In the past few blogs we discussed acid reflux and its effects on the oral cavity. It is important to touch on the topic of ‘ph of the mouth’ as this is a factor which may contribute to the erosion of teeth.
Ph plays an important role in maintaining a healthy mouth and teeth.
Question: What is ph?
Answer: It is a measure acidity and alkalinity.
The lower the ph, the more acidic the environment. The higher the ph, the more alkaline the environment.
The ‘measure’ of ph runs on a scale from 1 – 14: One being the most acidic and 14 the most alkaline. Seven is neutral like water.
The ph level of a healthy mouth is in the range of 6.2-7. If the ph dips below 5.7, there is a tendency for the enamel of the tooth to dissolve or demineralize. As discussed in a previous blog, the enamel is the ‘white’ part of the tooth that you see when you look in your mouth……it is the hardest substance in the body. Please see our blog, “Dental Anatomy 101,” posted on August 5th, 2016 for a more in depth look at the composition of a tooth. Root demineralization occurs when the ph is less than 6.0. This is an important consideration for those who have root recession. When the ph is greater than 5.5, the teeth tend to remineralize.
Biofilm of the Mouth
The oral cavity consists of a biofilm…what is a biofilm? The biofilm of the mouth is made up of a large number or colony of bacteria. Many layers of bacteria are known as a biofilm.
It may seem a bit scary to think that there are colonies of bacteria in our mouths; however, it is quite healthy. Not all bacteria are bad or harmful for us…we need the healthy bacteria to survive. Healthy bacteria help to protect against the unhealthy ones.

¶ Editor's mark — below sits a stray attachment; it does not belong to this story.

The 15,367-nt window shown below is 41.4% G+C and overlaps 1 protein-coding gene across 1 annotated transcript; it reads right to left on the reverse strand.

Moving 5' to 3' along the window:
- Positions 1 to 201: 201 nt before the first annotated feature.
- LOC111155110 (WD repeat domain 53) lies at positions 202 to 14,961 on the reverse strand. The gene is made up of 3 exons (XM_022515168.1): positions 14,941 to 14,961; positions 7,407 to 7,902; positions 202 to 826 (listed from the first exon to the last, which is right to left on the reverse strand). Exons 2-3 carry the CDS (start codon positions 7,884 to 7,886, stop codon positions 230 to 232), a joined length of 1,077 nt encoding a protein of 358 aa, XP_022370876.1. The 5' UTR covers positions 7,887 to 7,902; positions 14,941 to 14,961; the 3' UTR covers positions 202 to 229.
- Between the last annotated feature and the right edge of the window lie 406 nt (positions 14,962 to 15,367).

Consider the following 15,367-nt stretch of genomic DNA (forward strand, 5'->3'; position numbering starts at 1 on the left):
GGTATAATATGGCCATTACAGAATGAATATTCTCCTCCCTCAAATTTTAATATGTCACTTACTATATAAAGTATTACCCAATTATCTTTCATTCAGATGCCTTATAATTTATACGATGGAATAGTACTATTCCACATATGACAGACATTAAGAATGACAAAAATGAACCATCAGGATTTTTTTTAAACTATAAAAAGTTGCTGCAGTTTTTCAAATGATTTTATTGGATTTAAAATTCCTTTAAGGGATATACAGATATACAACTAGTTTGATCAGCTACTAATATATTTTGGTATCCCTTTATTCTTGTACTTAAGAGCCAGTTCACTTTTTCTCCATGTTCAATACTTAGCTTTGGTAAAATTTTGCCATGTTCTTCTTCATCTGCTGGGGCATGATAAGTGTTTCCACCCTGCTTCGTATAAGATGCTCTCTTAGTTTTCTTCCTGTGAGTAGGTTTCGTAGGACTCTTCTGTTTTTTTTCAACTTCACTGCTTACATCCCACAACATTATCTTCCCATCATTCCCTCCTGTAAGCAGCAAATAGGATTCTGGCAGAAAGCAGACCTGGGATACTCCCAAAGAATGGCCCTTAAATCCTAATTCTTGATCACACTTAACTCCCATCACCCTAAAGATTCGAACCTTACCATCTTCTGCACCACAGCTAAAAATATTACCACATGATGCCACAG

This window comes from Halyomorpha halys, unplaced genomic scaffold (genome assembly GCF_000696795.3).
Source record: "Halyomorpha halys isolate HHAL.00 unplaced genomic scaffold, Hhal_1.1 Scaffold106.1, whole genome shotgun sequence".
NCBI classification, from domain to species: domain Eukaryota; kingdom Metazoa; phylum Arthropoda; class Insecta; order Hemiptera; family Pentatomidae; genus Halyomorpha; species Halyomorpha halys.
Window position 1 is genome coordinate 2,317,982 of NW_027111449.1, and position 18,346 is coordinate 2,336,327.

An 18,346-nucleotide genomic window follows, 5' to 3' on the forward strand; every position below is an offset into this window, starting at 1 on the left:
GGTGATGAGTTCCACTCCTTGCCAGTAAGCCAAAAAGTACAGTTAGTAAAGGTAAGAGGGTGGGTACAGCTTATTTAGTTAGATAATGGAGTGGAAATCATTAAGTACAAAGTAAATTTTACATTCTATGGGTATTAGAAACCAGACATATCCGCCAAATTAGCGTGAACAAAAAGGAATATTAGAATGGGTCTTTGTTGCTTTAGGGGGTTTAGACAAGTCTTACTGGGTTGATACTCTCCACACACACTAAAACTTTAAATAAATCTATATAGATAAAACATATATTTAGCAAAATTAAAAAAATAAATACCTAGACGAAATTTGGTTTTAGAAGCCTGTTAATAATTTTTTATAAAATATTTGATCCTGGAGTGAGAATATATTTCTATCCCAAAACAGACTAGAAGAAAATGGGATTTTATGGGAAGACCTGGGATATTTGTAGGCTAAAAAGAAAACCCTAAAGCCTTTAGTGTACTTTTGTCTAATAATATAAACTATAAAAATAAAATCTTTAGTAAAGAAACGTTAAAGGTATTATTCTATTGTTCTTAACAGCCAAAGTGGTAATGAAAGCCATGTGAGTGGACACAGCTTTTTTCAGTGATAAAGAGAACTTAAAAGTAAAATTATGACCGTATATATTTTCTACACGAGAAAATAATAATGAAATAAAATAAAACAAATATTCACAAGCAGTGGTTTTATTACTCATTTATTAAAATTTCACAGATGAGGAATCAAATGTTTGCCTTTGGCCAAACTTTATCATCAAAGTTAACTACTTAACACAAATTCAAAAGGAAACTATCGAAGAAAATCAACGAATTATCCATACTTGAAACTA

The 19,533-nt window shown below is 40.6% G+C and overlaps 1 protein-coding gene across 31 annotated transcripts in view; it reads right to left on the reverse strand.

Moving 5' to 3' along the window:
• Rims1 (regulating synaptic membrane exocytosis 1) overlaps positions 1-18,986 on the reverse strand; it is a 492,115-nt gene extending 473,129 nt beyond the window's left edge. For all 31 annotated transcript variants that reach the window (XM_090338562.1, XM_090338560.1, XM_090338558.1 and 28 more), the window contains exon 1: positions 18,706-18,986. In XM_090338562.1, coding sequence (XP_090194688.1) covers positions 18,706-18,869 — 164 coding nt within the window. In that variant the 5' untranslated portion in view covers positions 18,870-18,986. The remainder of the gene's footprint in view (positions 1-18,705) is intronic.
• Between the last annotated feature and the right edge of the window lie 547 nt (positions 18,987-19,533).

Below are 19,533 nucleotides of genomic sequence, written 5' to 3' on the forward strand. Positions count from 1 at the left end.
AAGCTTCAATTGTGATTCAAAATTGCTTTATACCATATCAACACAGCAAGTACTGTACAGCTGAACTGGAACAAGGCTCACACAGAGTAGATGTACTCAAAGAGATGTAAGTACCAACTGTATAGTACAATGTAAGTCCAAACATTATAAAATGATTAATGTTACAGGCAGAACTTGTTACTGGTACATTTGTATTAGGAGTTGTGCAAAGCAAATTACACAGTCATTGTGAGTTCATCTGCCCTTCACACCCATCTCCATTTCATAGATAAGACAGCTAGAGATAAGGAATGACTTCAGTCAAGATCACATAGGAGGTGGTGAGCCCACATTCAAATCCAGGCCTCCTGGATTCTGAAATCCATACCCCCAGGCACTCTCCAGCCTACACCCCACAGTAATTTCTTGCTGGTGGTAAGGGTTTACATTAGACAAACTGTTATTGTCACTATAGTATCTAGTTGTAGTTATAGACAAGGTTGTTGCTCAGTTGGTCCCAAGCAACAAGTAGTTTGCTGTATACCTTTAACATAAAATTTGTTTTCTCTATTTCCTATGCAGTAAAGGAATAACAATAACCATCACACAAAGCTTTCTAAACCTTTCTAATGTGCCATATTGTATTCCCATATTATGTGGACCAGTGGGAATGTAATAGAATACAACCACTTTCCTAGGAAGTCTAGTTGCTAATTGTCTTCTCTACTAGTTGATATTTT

Oral bacteria (microorganisms) require a neutral ph (7) for optimal growth. They are sensitive to extreme changes in ph whether acid or alkali. For ‘normal’ functioning within the oral cavity, ph levels must remain within a certain range. If within this range, the overall bacterial ‘quality’ will be favourable to the soft tissues of the mouth and teeth. If the ph decreases below the desired levels, an acidic environment will result and the proportion of healthy to non-healthy bacteria will decrease.
What happens to the oral environment when we eat?
When we eat something, the bacteria in the mouth act on the food and convert it to acids (mainly Lactic Acid). This causes the ph to fall below 5.5 which creates an acidic environment. The acids that are produced demineralize tooth structure (enamel/dentin) which starts the cavitation (decay) process.
Question: What if the food that we eat is acidic in nature?
Answer: The process only gets compounded, because the ph of the mouth is lowered even more.
In addition to the type of food, we also have to consider the frequency at which the acidic food is ingested…the bacteria in the plaque become exposed to an increased frequency of exposure to acidic food which can affect the healthy bacteria.
What does this mean?
The repercussions of a severely acidic environment (as mentioned previously) are:
1) An increase in risk of decay due to increased acids.
2) Increased erosion of the teeth again, due to increased acids.
To Sum Up
If we were to say there was a goal or strategy with respect to the alkaline or acidic nature of the oral cavity, it would be to avoid becoming acidic…And this can be accomplished by decreasing the intake of acidic food and practicing good oral hygiene.
In the next blog we will take a closer look at the bacteria in the plaque and the solution to avoiding an acidic environment…until then.
Yours in good oral health,
Dr. Robert Axelrad, Brampton Dentist
For any dental questions or concerns, please give us a call today @ 905.791.3867…you’ll be glad you did!
Based in Brampton, Ontario, Brampton Dentist Dr. Robert Axelrad has been practicing gentle and pain-free dentistry for over two decades. During this time, he has helped to improve the dental health of countless satisfied patients in Peel Region, Brampton and beyond!
We look forward to seeing you soon.
Dr Axelrad and Staff